Stem cells treat macular degeneration
In July 2015, 86-year-old Douglas Waters developed severe age-related macular degeneration (AMD). He struggled to see things clearly, even when up close.
A few months later, he became part of a clinical trial that used stem cell-derived ocular cells developed in part by researchers at UC Santa Barbara. His retinal eyepatch was implanted at Moorfields Eye Hospital, a National Health Service (NHS) facility in Waters' hometown of London, England.
In the months before Waters' surgery, his vision was poor and he couldn't see anything out of his right eye. After the surgery, his eyesight improved so much that he could read the newspaper and help his wife with gardening.
The results of this groundbreaking clinical study, published in Nature Biotechnology, describe the safe and effective implantation of a specially engineered patch of retinal pigment epithelium cells derived from stem cells to treat people with sudden severe sight loss from wet AMD — the form that afflicted Waters. This is the first description of a completely engineered tissue that has been successfully used in this way.
"This study represents real progress in regenerative medicine and opens the door on new treatment options for people with age-related macular degeneration," said co-author Peter Coffey, a professor at UCSB's Neuroscience Research Institute and co-director of the campus's Center for Stem Cell Biology & Engineering.
Macular degeneration accounts for almost 50 percent of all visual impairment in the developed world and usually affects people over 50 years of age. AMD affects the central (reading) vision while leaving the surrounding vision normal. Wet AMD is generally caused by abnormal blood vessels that leak fluid or blood into the region of the macula in the center of the retina and almost always begins as dry AMD. Researchers hope the new procedure will also help in the future to treat dry AMD.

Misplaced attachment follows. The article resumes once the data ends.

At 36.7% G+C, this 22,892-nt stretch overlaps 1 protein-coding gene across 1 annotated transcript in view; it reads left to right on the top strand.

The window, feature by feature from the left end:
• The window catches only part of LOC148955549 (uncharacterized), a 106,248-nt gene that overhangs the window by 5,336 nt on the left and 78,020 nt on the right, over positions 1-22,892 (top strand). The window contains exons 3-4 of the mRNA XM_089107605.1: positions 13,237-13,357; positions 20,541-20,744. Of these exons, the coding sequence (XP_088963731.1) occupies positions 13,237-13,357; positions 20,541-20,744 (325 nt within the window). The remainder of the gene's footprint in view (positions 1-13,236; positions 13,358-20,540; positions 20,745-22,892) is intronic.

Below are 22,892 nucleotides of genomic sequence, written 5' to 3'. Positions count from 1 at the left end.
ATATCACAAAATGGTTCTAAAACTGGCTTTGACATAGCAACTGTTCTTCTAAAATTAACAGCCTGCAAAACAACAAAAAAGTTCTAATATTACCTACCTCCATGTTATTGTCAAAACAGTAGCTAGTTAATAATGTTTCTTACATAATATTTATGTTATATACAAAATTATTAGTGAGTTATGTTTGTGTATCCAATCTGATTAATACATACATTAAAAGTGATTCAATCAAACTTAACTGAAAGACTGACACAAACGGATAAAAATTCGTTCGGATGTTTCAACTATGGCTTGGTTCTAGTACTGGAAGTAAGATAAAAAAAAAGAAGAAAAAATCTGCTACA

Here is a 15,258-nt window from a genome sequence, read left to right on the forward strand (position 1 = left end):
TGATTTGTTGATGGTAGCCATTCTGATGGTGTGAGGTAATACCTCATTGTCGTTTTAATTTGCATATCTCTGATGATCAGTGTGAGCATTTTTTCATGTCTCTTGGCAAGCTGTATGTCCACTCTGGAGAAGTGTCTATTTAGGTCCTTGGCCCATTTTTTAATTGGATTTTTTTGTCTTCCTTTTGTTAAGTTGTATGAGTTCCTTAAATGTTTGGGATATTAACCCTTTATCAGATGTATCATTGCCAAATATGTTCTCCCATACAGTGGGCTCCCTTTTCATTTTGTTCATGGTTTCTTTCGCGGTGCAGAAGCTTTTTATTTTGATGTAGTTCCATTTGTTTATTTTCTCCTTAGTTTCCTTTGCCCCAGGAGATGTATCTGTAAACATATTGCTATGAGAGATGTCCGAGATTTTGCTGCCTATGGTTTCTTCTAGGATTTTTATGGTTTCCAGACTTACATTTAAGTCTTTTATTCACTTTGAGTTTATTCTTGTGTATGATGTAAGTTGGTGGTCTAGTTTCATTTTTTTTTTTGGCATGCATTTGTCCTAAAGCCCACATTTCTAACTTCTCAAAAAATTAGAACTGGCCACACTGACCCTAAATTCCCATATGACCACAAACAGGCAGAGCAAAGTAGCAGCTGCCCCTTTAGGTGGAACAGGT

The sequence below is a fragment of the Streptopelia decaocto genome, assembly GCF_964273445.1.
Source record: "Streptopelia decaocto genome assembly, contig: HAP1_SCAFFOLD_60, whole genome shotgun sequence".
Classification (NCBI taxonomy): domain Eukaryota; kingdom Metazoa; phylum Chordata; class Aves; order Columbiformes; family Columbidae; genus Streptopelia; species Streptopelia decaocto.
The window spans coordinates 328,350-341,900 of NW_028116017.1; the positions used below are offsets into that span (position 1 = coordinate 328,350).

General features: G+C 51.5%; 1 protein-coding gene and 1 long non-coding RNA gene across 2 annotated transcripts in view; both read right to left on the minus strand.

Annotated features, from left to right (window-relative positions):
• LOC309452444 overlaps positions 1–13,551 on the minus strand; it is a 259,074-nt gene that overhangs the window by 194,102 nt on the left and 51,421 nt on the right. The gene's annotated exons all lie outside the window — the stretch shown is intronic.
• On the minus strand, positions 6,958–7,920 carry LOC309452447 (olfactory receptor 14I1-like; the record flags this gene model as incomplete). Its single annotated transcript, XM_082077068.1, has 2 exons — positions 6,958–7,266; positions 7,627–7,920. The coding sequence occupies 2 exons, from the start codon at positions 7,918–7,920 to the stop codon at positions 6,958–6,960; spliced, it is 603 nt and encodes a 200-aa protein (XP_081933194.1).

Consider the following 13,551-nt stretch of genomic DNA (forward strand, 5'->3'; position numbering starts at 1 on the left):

The study investigated whether the diseased cells at the back of the patients' affected eye could be replenished using the stem cell patch. A specially engineered surgical tool was used to insert the patch under the retina in the affected eye of each patient in an operation lasting one to two hours.
In addition to Waters, a woman in her early 60s who also suffered from a severe form of wet AMD and declining vision underwent the procedure. She and Waters were monitored for 12 months and reported improvements to their vision. They went from not being able to read at all — even with glasses — to reading 60 to 80 words per minute with normal reading glasses.
"We hope this will lead to an affordable 'off-the-shelf' therapy that could be made available to NHS patients within the next five years," said Coffey, who founded the London Project to Cure Blindness more than a decade ago.
The study is a major milestone for the project, which is a partnership of Moorfields Eye Hospital NHS Foundation Trust, the University College London Institute of Ophthalmology and the National Institute for Health Research.
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